Essays & Musings

Fascinating Stories From Kigali – The Genocide Story, A President’s Plane Crash in His Home & Lots More!

What do you know about Rwanda? You might have heard about the genocide of 1994 or you might be more familiar with this small country making big waves in contemporary Africa. There’s so much intrigue in Rwanda and it is a country I highly recommend as a top tourist destination in East Africa. However, I spent a day touring the highlights of Kigali – Rwanda’s capital city and came across a few stories that are fascinating (not butterflies and rainbows, but intriguing and captivating). The third story resembles an African political legend, complete with an assassination and a disappearing snake. However, these stories are just as true as they are gripping. Here we go!

  1. The Genocide Memorial is vivid and heartbreaking but an example of how memorials should be done!
Photo: Funmi Oyatogun

How do you take responsibility for your horrific past, document the realities of this past, pay tribute to the victims and survivors, foster unity among everyone and lead the country on a path of healing and advancement? Well, Rwanda is doing exactly this with the Genocide Memorial. The Memorial holds details about the genocide – the politics, the images, the videos. There’s more than you’re expecting to see. There is no attempt to deny or censor the realities of what happened. Alongside the Memorial, there’s a whole center dedicated to providing professional counselling and support to survivors. The videos from the tour show survivors recounting their experiences, walking through their healing process and moving forward with their lives. It is vivid enough to be real but somehow, it provides a true learning opportunity that no classroom lesson on the genocide can provide.

Photo: Funmi Oyatogun

Inside, thousands of unidentified bones can be viewed in a section of the museum. It is hard to stomach the sight of childrens’ skulls laying beside tiny shoes and damaged ID cards but this is an important visual that helps visitors recognize the extent of the horror of the genocide. The display is not for show or shock value, it is a respectful arrangement – similar to a lying in state. Outside, mass graves are surrounded by a wall of names and dozens of flower arrangements. I was able to place a single rose at the memorial too. 

Guests can pay a fee to take photos inside the museum but I took notes, instead, almost certain that the things I saw would remain indelible in my mind. I successfully held back the tears until one simple sign towards the end of the tour broke me down to tears. It read: “Children, you might have been our heroes.” It was a story of some of the children victims, as told by their living peers and with photos shared by their families.

2. It is illegal to identify as Hutu or Tutsi in today’s Rwanda

Photo: ‘Funmi Oyatogun

If you pronounce yourself as Hutu or Tutsi in today’s Rwanda, you will be arrested for genocide ideology. I initially struggled to understand how this could be done so easily and what people tell their children when they ask about their ethnic origins. However, after visiting the Genocide Memorial and speaking with so many Rwandans, I understand that the Hutu and Tutsi classifications were not exactly tribes and could be dismantled almost as easily as they were created. After all, everyone speaks the same language, eats the same food and has the same customs. The drive for a new Rwanda did not wipe away people’s memories, but it has fostered a unity that upholds their shared humanity. In Rwanda, everyone is Rwandan.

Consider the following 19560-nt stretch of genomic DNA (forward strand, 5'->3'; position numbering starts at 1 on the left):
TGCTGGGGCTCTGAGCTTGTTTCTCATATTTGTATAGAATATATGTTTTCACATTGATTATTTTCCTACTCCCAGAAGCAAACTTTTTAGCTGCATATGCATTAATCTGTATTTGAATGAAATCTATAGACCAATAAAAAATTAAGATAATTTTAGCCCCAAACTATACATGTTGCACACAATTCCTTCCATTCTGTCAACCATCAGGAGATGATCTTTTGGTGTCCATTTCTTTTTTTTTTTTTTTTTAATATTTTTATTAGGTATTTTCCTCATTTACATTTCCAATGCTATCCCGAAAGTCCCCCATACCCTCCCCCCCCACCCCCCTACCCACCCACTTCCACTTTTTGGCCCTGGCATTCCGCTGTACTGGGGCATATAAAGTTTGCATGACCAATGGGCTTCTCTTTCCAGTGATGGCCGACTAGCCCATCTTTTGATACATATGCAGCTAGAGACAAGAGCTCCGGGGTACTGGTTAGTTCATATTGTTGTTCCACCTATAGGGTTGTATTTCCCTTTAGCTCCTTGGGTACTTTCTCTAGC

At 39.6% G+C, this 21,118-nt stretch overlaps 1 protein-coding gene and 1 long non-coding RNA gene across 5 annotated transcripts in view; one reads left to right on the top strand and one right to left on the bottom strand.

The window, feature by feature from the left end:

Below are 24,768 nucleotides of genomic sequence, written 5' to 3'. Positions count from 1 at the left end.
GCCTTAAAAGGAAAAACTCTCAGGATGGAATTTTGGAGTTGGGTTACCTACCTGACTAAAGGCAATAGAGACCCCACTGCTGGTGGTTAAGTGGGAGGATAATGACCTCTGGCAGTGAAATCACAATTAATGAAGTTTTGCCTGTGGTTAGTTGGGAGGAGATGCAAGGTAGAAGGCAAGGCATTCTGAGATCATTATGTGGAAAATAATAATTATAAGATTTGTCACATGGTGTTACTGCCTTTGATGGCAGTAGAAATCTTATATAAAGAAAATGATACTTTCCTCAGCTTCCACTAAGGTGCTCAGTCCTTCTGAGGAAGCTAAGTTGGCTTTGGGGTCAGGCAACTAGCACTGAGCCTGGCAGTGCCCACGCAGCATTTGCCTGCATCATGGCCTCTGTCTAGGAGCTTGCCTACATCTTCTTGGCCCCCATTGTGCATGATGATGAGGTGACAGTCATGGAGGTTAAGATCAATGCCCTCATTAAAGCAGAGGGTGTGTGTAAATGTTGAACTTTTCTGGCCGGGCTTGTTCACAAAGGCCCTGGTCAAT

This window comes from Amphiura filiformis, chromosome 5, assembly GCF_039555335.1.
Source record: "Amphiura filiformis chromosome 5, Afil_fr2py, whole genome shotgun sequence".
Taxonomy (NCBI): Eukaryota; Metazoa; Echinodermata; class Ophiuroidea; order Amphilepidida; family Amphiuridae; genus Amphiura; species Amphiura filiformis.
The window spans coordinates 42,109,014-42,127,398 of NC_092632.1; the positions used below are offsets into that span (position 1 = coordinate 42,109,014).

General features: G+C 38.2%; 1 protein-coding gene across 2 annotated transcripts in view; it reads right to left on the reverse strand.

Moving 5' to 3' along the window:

3. A former Rwandan President was killed when his plane crashed in his own compound!

Photo: Funmi Oyatogun

Everything about this story made me gape in shock. I couldn’t believe that I almost skipped visiting the museum where I would discover the most enchanting story out of Rwanda. Here it goes: In 1973, Juvénal Habyarimana seized power as the President of Rwanda during a coup. He ruled as a dictator for 21 years and his wife Agathe was considered complicit in the genocide. So, in 1994, the president – Juvénal was flying in his private jet from Dar es Salaam back to Kigali when his plane was shot down over his presidential residence. When the plane fell, it landed neatly in his home garden – just few yards from the swimming pool. He died alongside Cyprien Ntaryamira – the president of neighboring Burundi at that time, and several others. That’s not all! The president’s private giant pet python mysteriously disappeared the moment he died. A tour of the presidential palace shows the remains of the plane, the python’s pond, the president’s private room in which he consulted his witch doctor and his private chapel which the Pope John Paul II is rumored to have visited. The events surrounding his death will eventually spark the already-brewing pot of genocide and lead to the most horrific element of Rwanda’s history. Unfortunately, the presidential palace will be turned into an art gallery from the 15th of May, 2018 and won’t offer much of these insights into Juvénal’s life anymore. However, the remains of the plane will presumably stay on the grounds.

If you’re looking for a place to go for a historical tour, Kigali is worth your time. What other fascinating stories from Rwanda or the entire continent of Africa do you know? Let’s share in the comments and on Social Media using the hashtag #DidYouKnowAfrica.

Follow ‘Funmi’s discoveries, travel stories and guides on Instagram — (@funmioyatogun). You can also book a group tour or a custom travel itinerary with TVP Adventures (@TVPAdventures). ‘Funmi is available for writing or travel expo opportunities.

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